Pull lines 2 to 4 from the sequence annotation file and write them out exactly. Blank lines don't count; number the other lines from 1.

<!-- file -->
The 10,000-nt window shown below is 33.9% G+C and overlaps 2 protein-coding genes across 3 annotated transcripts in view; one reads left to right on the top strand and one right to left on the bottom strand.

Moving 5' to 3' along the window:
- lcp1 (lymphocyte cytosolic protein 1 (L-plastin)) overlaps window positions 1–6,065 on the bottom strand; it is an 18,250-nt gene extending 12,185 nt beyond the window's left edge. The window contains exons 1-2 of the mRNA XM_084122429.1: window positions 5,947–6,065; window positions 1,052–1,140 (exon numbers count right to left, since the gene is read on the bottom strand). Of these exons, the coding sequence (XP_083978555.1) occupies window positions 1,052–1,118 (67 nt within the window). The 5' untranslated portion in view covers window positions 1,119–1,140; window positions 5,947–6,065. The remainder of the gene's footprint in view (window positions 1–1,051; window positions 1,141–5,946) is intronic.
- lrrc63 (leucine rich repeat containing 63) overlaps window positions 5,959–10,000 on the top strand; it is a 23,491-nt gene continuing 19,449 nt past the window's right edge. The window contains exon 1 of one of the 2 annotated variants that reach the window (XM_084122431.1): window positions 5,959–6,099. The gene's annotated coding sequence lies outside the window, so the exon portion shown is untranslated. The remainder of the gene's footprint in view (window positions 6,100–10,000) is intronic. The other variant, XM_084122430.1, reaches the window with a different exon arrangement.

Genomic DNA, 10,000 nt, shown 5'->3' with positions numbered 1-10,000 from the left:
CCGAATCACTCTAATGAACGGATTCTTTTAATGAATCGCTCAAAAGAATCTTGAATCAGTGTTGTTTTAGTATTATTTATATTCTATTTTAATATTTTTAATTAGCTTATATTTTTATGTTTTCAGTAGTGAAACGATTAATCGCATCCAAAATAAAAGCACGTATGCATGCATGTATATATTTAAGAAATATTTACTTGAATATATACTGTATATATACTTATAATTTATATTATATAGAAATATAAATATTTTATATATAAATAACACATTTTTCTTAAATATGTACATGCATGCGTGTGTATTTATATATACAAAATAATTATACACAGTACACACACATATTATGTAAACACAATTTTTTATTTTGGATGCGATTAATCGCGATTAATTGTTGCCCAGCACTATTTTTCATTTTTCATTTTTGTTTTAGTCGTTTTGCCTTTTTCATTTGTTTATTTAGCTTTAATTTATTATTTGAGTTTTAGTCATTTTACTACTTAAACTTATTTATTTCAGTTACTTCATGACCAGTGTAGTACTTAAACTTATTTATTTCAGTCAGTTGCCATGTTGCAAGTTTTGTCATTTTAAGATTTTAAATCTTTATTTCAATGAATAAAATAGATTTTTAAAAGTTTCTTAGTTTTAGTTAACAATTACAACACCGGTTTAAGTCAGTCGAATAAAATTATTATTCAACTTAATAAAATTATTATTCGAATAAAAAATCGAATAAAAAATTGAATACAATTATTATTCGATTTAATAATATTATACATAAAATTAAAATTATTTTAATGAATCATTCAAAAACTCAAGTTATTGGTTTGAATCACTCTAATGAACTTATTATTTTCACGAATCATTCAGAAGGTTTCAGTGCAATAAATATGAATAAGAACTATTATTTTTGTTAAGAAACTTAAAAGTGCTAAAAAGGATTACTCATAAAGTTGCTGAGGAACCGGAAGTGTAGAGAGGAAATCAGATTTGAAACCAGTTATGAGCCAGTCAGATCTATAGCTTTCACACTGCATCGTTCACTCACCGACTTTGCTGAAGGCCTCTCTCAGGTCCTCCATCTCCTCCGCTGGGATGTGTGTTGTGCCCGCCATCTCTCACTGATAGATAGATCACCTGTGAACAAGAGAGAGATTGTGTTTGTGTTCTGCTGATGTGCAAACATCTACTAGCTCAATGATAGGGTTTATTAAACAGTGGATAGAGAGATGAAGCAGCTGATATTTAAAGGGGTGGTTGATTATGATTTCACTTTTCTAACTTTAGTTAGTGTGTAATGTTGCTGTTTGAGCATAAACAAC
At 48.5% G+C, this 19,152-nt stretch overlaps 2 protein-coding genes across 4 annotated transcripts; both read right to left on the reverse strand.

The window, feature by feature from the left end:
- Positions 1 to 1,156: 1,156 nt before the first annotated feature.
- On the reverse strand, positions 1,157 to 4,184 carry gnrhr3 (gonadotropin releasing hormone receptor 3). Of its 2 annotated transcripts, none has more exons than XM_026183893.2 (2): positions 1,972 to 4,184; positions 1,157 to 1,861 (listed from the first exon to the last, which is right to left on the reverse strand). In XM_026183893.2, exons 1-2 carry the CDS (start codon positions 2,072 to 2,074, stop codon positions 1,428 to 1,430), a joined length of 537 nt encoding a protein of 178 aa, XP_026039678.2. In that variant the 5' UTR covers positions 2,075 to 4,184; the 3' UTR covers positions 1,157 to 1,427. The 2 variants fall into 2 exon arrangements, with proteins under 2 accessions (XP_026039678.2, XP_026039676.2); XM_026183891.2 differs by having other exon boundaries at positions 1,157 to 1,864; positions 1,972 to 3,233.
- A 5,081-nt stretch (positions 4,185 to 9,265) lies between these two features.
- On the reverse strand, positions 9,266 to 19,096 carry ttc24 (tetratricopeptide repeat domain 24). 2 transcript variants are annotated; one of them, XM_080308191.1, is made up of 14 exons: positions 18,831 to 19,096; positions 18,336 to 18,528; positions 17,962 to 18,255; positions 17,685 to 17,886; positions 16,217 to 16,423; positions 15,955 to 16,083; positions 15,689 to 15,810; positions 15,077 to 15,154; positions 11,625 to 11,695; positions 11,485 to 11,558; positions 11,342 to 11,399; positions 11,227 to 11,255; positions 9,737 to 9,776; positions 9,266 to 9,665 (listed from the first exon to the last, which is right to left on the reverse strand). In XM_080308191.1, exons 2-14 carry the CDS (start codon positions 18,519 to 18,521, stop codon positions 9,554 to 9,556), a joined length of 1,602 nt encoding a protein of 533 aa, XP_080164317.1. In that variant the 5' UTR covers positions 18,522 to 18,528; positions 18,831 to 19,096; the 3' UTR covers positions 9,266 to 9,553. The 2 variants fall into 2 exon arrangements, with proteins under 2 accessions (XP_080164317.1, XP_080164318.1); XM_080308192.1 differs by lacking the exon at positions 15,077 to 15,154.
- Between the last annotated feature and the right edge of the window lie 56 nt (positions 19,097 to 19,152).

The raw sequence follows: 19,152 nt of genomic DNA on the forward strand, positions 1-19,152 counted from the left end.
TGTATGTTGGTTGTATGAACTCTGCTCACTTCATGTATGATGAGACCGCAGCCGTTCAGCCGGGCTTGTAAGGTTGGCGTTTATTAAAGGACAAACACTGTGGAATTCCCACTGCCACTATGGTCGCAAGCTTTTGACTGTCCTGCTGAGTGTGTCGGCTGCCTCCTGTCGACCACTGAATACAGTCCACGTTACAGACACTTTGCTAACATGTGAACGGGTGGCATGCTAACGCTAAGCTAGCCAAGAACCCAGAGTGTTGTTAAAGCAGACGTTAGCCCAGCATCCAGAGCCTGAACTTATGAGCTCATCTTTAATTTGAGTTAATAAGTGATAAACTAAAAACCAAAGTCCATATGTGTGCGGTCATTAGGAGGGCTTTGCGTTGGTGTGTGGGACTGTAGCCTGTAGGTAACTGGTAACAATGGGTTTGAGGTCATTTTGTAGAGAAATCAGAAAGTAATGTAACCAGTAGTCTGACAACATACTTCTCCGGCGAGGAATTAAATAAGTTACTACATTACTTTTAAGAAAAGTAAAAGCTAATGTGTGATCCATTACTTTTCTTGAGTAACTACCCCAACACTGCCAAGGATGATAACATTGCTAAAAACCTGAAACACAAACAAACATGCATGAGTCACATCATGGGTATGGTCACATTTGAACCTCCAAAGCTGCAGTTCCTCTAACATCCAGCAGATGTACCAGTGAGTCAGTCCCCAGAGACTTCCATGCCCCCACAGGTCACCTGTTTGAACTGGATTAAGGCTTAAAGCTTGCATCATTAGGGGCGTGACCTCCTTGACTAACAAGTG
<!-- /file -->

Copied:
Moving 5' to 3' along the window:
- lcp1 (lymphocyte cytosolic protein 1 (L-plastin)) overlaps window positions 1–6,065 on the bottom strand; it is an 18,250-nt gene extending 12,185 nt beyond the window's left edge. The window contains exons 1-2 of the mRNA XM_084122429.1: window positions 5,947–6,065; window positions 1,052–1,140 (exon numbers count right to left, since the gene is read on the bottom strand). Of these exons, the coding sequence (XP_083978555.1) occupies window positions 1,052–1,118 (67 nt within the window). The 5' untranslated portion in view covers window positions 1,119–1,140; window positions 5,947–6,065. The remainder of the gene's footprint in view (window positions 1–1,051; window positions 1,141–5,946) is intronic.
- lrrc63 (leucine rich repeat containing 63) overlaps window positions 5,959–10,000 on the top strand; it is a 23,491-nt gene continuing 19,449 nt past the window's right edge. The window contains exon 1 of one of the 2 annotated variants that reach the window (XM_084122431.1): window positions 5,959–6,099. The gene's annotated coding sequence lies outside the window, so the exon portion shown is untranslated. The remainder of the gene's footprint in view (window positions 6,100–10,000) is intronic. The other variant, XM_084122430.1, reaches the window with a different exon arrangement.